Shortly after the informant’s winter recess ended and her spring semester began, she made several remarks on how Hawaiian habits with regard to traffic and pedestrian behavior were different and even more relaxed than Californian relations on the road.
Informant: “In Hawaii, most people do not wave at the cars like I remember you doing after they let you cross.”
Collector: “Why is that?”
Informant: “It would seem very unusual to them. Most people do the Shaka sign to thank the drive and to send them on a good path.”
Collector: “Does that come from surf culture?”
Informant: “No, it’s from Hawaiian culture. It’s supposed to let others know Aloha Spirit, and lets people know a sense of gratitude.”
Hand signals hold a unique identity in any region where they are popular. It is interesting to see how in some cultures that hand signals can have opposite meanings, which can sometimes be offensive. The Shaka seems to defy that commonality, though, and seems to be a peaceful and relaxed expression wherever a person is. The motion seems to have a much more important impact in Hawaii, though, and seems to express a lot in everyday use.
My informant stated that after his previous American coach had left, his soccer team received a new British coach that added a new ritual at the end of a game win or lose.
My informant states:
“My senior year of high school, we got a new head coach who was British. He did a lot of stuff differently than any coach I ever had. One thing that he specifically made us do was line up as a team and run the field width wise to thank every one who came to support us after the game was over. It was simply to show our gratitude to the people who came out to watch us play. I had never done anything like this with any of my previous American coaches, so it was very interesting that this was so important to my English coach. He said it was important that we thanked our fans as they came out to watch us even if we lost or won and to remember who we were playing for. This really struck me as an important ritual after, because I remember some games were not even worth watching. As a captain, my senior year, I reiterated this ritual to the younger players on my team, who had also never done such a thing. What is also interesting is that in the English Premier Leagues and even the German Bundesliga Leagues, some of the teams do a similar thing.”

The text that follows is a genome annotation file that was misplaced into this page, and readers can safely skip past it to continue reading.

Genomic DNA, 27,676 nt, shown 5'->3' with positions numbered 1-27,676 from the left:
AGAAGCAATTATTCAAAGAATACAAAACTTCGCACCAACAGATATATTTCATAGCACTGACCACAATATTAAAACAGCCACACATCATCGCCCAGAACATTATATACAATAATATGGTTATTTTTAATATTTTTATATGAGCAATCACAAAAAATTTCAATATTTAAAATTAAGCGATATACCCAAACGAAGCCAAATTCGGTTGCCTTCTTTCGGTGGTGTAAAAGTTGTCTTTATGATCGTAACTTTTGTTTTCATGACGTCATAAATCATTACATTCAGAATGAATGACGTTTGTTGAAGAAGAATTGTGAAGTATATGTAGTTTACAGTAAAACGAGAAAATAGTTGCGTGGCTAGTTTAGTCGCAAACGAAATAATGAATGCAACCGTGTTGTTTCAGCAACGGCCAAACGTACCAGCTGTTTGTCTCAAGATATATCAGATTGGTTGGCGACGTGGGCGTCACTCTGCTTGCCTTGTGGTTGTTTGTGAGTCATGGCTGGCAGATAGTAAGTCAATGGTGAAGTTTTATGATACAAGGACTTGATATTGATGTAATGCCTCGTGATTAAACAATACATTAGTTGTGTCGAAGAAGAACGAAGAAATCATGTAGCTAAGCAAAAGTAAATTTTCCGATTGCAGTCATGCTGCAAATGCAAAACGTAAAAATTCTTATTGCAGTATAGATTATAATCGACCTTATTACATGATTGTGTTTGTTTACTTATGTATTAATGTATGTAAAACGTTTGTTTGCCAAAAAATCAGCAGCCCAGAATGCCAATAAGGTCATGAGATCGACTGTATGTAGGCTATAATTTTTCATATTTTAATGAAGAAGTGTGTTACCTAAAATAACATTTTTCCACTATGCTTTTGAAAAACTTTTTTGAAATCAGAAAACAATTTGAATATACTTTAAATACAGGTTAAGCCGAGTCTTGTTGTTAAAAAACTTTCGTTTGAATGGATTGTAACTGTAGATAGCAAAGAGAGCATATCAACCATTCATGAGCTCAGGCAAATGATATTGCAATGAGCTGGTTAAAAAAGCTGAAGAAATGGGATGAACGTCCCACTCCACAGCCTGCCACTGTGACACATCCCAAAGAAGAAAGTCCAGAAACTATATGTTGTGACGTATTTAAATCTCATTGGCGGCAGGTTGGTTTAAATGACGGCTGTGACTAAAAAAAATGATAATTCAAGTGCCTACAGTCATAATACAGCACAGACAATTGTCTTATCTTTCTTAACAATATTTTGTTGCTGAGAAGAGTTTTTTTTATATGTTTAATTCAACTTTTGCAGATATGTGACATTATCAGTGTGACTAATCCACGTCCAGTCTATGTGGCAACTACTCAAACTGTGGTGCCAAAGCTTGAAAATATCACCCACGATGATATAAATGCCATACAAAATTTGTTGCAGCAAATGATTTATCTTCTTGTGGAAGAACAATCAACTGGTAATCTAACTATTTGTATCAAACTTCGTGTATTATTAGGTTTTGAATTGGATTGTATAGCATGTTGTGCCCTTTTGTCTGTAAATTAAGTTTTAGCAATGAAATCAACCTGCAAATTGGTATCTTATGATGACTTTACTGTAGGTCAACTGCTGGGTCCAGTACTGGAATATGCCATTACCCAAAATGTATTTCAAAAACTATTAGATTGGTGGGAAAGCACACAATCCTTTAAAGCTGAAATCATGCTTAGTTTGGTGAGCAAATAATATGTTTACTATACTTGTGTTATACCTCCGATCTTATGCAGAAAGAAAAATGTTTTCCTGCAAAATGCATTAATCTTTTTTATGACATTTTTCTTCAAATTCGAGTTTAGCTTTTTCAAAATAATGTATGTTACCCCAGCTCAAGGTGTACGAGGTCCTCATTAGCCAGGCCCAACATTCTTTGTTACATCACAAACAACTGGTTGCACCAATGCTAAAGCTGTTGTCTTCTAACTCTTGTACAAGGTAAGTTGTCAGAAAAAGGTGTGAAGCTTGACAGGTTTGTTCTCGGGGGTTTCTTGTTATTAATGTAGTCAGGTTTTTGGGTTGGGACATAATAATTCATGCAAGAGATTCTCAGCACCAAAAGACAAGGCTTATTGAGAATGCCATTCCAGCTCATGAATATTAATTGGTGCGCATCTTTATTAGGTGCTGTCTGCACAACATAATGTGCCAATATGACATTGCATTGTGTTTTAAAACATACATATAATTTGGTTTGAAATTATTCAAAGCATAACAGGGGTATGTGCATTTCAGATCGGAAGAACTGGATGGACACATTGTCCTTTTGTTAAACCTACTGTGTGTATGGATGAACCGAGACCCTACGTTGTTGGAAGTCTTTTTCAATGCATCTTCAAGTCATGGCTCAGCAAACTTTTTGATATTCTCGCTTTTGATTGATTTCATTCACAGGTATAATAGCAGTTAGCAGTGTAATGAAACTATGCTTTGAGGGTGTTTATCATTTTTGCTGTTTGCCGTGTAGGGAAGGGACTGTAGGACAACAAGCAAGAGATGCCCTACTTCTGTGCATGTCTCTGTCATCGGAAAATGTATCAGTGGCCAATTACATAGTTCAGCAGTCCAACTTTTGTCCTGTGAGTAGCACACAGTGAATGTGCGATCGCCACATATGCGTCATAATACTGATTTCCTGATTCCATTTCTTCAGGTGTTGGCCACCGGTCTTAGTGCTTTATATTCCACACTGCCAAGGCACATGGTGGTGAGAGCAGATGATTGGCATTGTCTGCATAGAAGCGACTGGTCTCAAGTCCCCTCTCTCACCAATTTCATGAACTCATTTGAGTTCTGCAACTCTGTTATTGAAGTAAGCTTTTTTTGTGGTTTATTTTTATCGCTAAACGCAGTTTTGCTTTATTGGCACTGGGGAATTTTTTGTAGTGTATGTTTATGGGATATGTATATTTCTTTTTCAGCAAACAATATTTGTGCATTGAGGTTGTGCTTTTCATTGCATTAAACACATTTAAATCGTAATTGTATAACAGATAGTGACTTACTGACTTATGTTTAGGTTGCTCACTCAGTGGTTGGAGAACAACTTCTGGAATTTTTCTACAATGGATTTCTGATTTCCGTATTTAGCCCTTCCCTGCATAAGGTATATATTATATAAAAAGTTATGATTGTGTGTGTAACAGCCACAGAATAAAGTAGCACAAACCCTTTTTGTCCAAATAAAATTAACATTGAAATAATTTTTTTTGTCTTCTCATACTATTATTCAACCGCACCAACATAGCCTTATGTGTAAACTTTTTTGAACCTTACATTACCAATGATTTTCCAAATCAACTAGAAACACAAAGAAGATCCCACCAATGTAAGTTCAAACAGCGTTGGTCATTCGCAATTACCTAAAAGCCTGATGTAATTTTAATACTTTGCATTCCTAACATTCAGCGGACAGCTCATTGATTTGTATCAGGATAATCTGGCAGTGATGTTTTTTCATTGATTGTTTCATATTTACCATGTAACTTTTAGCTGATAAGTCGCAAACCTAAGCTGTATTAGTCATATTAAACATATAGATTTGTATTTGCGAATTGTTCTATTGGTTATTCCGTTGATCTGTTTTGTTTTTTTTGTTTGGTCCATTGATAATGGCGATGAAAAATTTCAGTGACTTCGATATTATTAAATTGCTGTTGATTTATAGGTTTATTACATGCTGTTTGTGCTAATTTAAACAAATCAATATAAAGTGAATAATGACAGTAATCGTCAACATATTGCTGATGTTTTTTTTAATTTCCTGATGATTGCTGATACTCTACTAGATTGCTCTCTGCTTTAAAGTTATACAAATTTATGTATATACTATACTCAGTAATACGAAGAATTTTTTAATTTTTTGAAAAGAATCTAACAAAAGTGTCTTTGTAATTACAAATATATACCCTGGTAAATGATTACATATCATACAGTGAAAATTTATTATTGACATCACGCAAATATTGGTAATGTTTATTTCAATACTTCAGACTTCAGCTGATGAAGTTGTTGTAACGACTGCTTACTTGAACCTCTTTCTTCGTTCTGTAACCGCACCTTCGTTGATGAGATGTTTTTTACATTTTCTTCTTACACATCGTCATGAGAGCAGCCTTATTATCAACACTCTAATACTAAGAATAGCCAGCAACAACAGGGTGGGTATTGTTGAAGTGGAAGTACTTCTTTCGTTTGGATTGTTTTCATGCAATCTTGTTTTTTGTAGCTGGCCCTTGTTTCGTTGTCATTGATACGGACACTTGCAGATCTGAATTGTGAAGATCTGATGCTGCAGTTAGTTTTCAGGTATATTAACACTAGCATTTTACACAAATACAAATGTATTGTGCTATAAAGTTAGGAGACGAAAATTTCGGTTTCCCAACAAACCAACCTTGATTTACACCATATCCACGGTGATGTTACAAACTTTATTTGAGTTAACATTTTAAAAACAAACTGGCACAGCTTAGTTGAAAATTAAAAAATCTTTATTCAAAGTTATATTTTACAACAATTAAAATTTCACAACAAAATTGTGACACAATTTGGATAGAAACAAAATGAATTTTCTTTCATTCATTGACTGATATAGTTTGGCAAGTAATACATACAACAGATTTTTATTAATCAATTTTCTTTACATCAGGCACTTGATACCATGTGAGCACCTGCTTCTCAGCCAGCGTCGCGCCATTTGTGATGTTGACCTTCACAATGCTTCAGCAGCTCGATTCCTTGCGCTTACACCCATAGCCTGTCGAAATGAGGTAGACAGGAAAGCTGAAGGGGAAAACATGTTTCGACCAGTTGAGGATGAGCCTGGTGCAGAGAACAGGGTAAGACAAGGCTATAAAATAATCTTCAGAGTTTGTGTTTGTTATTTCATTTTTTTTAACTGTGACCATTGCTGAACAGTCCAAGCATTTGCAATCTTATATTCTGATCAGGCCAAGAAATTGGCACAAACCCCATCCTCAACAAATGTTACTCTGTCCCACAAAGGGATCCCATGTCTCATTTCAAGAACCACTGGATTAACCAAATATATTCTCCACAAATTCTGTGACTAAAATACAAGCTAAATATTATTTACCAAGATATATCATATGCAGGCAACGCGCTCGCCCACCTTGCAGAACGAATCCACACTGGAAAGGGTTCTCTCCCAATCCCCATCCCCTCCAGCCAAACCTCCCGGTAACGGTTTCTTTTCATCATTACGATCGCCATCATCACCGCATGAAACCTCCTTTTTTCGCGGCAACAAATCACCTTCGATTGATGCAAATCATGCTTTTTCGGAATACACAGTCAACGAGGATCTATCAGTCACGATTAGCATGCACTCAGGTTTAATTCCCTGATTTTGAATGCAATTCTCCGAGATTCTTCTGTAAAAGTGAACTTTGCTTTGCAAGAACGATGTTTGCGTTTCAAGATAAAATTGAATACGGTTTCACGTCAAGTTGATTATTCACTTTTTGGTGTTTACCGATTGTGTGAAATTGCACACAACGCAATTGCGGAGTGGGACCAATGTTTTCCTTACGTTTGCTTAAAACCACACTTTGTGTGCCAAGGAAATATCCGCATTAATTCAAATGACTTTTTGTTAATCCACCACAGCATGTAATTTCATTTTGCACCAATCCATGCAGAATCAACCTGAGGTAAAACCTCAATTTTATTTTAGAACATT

My informant stated that he believed this ritual showed the difference between American and European cultures. He stated that in England, he believes that soccer is considered a gentleman’s sport, thus the players should act classy and such. He also stated that support is very important in England and that the fans break or make the team.
My analysis of this is that it was a important ritual to the coach, that he spread and wanted to continually spread throughout his regime as a coach. The fact that my informant bought in showed how important this was to both the coach and the players. It was also interestingly a ritual that became important to the players that it even hindered the game experience as my informant states that he hated to do it when he lost, thus this pushed the players to try and win.